PRINCIPAL FIXTURES: The most impressive feature is the alabaster reredos which was designed by J E K Cutts in 1908 and carved by Harry Hems of Exeter. It was given in memory of the first vicar, E Noel Smith (d 1908). The main panels show the Crucifixion and Entombment which are flanked by numerous saints. To the N of the sanctuary is the tomb chest and effigy of Noel Smith. The figure is of alabaster and the chest is of stone. It was also sculpted by Hems. The circular font is a fine piece with an alabaster bowl and base with a Purbeck marble stem: the bowl is carved with large quatrefoils which include foliage and a dove descending. Between the nave and chancel is a First World War memorial timber screen of 1921 with wide, open lights and a loft on top. The square timber pulpit with traceried sides and standing on legs was brought here from Marlborough College. The stalls have pierced, traceried fronts and backs. The nave and S aisle seating has good, chaste detail: it has open backs and kneeling boards but no enclosing ends. The benches have been removed from the N aisle, much of the S aisle and the E part of the nave. The Stations of the Cross came from St Paul, Dock Street, in Whitechapel which closed in 1990. There is extensive stained glass by Heaton, Butler and Bayne. The E lancet in the chapel was given by J E K and J P Cutts, 1887, as the inscription records.
HISTORY: The archdeacon of Middlesex, signing the application for funds from the Incorporated Church Building Society in 1885, remarked that he knew of no place in England that had increased in population as much as Tottenham. In 1861 it had 13,000 people, in 1871 23,000 and now `quite 70,000'. The need for church accommodation was pressing and St Mary's was one of several (usually, as here, Anglo-Catholic) churches in London established with assistance from a public school. In this case it was Marlborough College. The Marlborough mission originated after a visit by the bishop of Bedford, William Walsham How, to the college when the masters and boys agreed to provide £150 a year for the maintenance of a missionary clergyman in Tottenham. Around 1882 they came up with £1,800 for a permanent church site on which a permanent church was to be built to replace a temporary iron church. The foundation stone was laid on 8 May 1886 and the consecration took place on 28 April the following year. Practically the whole of the front page of the Marlborough Times for 7 May 1887 was taken up with the event and a report of the building. It noted that the builder was J Holloway of Lavender Hill and that the clerk of works was a W J Llewellyn Wilson. An extensive scheme of painting was evidently intended from the outset as the paper said that it was `hoped to paint fresco pictures in the spandrels of the various arches and over the chancel arch'.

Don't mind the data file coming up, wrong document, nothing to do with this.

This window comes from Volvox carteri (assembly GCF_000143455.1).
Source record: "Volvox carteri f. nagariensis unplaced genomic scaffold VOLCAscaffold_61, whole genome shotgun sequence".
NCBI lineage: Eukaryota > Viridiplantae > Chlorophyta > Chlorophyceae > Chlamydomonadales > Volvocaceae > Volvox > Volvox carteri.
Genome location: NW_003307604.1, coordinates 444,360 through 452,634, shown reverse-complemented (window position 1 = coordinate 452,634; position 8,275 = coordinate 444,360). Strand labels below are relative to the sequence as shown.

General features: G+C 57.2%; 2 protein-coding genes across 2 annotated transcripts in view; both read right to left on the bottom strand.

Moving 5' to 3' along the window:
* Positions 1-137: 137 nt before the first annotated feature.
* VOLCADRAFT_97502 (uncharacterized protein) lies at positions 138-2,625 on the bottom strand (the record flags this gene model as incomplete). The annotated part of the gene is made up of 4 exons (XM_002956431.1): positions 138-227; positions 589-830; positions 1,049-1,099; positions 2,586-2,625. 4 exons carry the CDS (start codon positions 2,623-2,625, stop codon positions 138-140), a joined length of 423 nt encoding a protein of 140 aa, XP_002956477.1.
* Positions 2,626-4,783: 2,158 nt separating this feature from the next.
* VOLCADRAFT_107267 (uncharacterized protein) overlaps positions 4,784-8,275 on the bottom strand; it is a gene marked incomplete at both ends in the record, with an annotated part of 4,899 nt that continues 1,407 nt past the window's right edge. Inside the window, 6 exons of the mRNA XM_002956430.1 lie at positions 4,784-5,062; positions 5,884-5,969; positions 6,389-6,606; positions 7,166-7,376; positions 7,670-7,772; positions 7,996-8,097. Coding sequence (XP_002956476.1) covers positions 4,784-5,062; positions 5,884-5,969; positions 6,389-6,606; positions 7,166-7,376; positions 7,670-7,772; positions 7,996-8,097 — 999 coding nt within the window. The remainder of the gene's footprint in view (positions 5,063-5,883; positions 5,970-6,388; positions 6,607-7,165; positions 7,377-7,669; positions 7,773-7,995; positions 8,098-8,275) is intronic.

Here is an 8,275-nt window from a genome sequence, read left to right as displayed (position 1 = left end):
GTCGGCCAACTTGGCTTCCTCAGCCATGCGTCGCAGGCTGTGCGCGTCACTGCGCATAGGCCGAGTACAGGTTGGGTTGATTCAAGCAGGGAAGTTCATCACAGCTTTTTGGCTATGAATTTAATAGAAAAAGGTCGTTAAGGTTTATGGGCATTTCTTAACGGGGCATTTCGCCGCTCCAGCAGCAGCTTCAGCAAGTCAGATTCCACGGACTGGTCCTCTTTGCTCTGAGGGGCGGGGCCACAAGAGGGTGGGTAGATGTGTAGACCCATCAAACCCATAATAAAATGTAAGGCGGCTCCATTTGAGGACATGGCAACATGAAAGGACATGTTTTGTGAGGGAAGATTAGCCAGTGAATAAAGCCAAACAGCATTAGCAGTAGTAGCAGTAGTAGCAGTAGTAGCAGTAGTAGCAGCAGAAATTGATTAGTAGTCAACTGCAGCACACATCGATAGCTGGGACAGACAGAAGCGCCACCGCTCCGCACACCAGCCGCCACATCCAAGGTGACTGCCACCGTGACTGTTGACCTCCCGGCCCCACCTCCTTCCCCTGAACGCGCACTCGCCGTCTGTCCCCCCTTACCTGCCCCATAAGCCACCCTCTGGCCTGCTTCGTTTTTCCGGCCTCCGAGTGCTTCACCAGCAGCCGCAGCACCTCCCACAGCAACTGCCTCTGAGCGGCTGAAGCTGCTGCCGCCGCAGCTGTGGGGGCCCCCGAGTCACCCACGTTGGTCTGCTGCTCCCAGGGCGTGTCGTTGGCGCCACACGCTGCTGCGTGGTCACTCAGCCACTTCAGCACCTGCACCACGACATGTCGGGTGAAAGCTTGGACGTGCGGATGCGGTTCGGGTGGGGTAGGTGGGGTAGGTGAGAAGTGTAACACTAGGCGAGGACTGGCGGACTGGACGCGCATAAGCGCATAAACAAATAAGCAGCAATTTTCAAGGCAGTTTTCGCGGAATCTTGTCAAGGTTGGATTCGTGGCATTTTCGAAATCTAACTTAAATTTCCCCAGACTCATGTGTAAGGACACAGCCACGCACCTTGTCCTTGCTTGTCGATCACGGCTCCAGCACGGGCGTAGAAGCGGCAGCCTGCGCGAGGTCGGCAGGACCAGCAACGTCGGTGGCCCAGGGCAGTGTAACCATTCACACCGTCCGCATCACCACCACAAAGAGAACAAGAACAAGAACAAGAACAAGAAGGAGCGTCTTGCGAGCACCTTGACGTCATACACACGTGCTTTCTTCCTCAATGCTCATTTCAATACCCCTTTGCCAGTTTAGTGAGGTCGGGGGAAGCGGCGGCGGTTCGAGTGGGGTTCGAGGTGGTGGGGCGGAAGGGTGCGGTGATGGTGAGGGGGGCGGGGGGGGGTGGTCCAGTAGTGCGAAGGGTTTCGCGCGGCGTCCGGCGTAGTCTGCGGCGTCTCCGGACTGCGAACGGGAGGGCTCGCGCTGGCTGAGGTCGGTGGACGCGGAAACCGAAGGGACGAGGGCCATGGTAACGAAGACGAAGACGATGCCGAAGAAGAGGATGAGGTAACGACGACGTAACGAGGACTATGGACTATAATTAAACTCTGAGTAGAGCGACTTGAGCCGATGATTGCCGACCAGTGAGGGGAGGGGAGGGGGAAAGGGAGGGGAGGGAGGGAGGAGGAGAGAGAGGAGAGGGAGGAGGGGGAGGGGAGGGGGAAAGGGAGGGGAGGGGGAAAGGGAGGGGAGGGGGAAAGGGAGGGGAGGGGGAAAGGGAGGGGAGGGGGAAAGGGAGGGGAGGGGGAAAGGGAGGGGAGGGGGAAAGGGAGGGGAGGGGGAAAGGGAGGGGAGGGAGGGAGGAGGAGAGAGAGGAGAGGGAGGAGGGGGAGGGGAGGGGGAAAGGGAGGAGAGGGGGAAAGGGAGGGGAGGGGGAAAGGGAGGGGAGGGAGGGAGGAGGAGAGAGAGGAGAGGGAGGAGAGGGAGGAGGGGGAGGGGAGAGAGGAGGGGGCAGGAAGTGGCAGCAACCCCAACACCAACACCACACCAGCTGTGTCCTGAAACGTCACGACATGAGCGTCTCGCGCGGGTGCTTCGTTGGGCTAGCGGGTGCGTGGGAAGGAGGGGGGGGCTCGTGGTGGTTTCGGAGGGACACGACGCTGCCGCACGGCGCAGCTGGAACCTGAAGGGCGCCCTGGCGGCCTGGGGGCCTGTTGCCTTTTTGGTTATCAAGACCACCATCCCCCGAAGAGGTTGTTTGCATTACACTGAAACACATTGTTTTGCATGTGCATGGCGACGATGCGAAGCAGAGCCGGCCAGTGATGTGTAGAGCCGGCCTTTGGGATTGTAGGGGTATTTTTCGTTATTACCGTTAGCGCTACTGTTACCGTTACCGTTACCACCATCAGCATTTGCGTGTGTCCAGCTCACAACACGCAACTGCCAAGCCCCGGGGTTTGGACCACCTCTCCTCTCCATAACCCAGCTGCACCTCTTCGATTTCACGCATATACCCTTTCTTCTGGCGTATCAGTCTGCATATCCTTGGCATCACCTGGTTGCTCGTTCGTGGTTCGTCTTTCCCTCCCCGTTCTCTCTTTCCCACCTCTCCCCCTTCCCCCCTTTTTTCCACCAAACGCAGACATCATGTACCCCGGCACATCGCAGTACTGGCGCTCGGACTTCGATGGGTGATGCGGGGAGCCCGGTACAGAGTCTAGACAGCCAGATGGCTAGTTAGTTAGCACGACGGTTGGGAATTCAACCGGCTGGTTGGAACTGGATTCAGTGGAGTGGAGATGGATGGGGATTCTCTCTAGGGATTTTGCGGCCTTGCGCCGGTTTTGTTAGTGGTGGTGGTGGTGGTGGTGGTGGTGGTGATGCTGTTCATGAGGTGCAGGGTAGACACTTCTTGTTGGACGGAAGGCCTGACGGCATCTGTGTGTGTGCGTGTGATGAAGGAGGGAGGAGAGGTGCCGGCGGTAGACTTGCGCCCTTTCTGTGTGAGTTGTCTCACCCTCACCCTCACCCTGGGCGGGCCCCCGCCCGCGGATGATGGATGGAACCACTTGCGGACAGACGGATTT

The architect, John Edward Knight Cutts (1847-1938), was articled to the well-known and prolific church architect Ewan Christian from 1865 to 1870 after which he set up in independent practice. His younger brother, John Priston (1854-1935), was articled to him in 1877, remained as an assistant and became a partner about 1890. Cutts senior was diocesan surveyor for St Albans in 1881-7. The firm developed a busy church architecture practice in and around London and specialised in generously proportioned economical buildings, often of red brick as here, to meet the great demand for new churches in the area at the end of the C19.
Incorporated Church Building Society papers, Lambeth Palace Library, file 9043 (includes a copy of the Marlborough Times front page for 7 May 1887).
Bridget Cherry and Nikolaus Pevsner, The Buildings of England: London 4: North, 1999, pp 573-4.
Anon., The Parish Church of S. Mary the Virgin, Lansdowne Road, Tottenham, typescript, c2008.
REASONS FOR DESIGNATION:
The church of St Mary the Virgin is designated at Grade II for the following principal reasons:
* It is of special interest as a red-brick, Early English, late Victorian church built to supply urgently needed Anglican church accommodation in a rapidly expanding suburb. It was built economically but is still a building of some distinction, the architect being J E K Cutts who specialised in such churches in late 19th- and early 20th-century London.
* The fittings were added over a long period of time and there are a number of very good items, notably the reredos and font, and tomb effigy.
* There is also an unusually extensive set of wall and roof paintings in the nave, baptistry, chancel and chapel, and well executed by the leading church decoration firm of Heaton, Butler and Bayne: It is of sufficient note to warrant listing the church (which is otherwise of special, but not higher, interest) in an upper grade.
* It is also of interest as being one of a number of Anglo-Catholic missionary endeavours by leading public schools in London, in this case Marlborough College.
Listing NGR: TQ3401990614
30 October 2017
This text is from the original listing, and may not necessarily reflect the current setting of the building.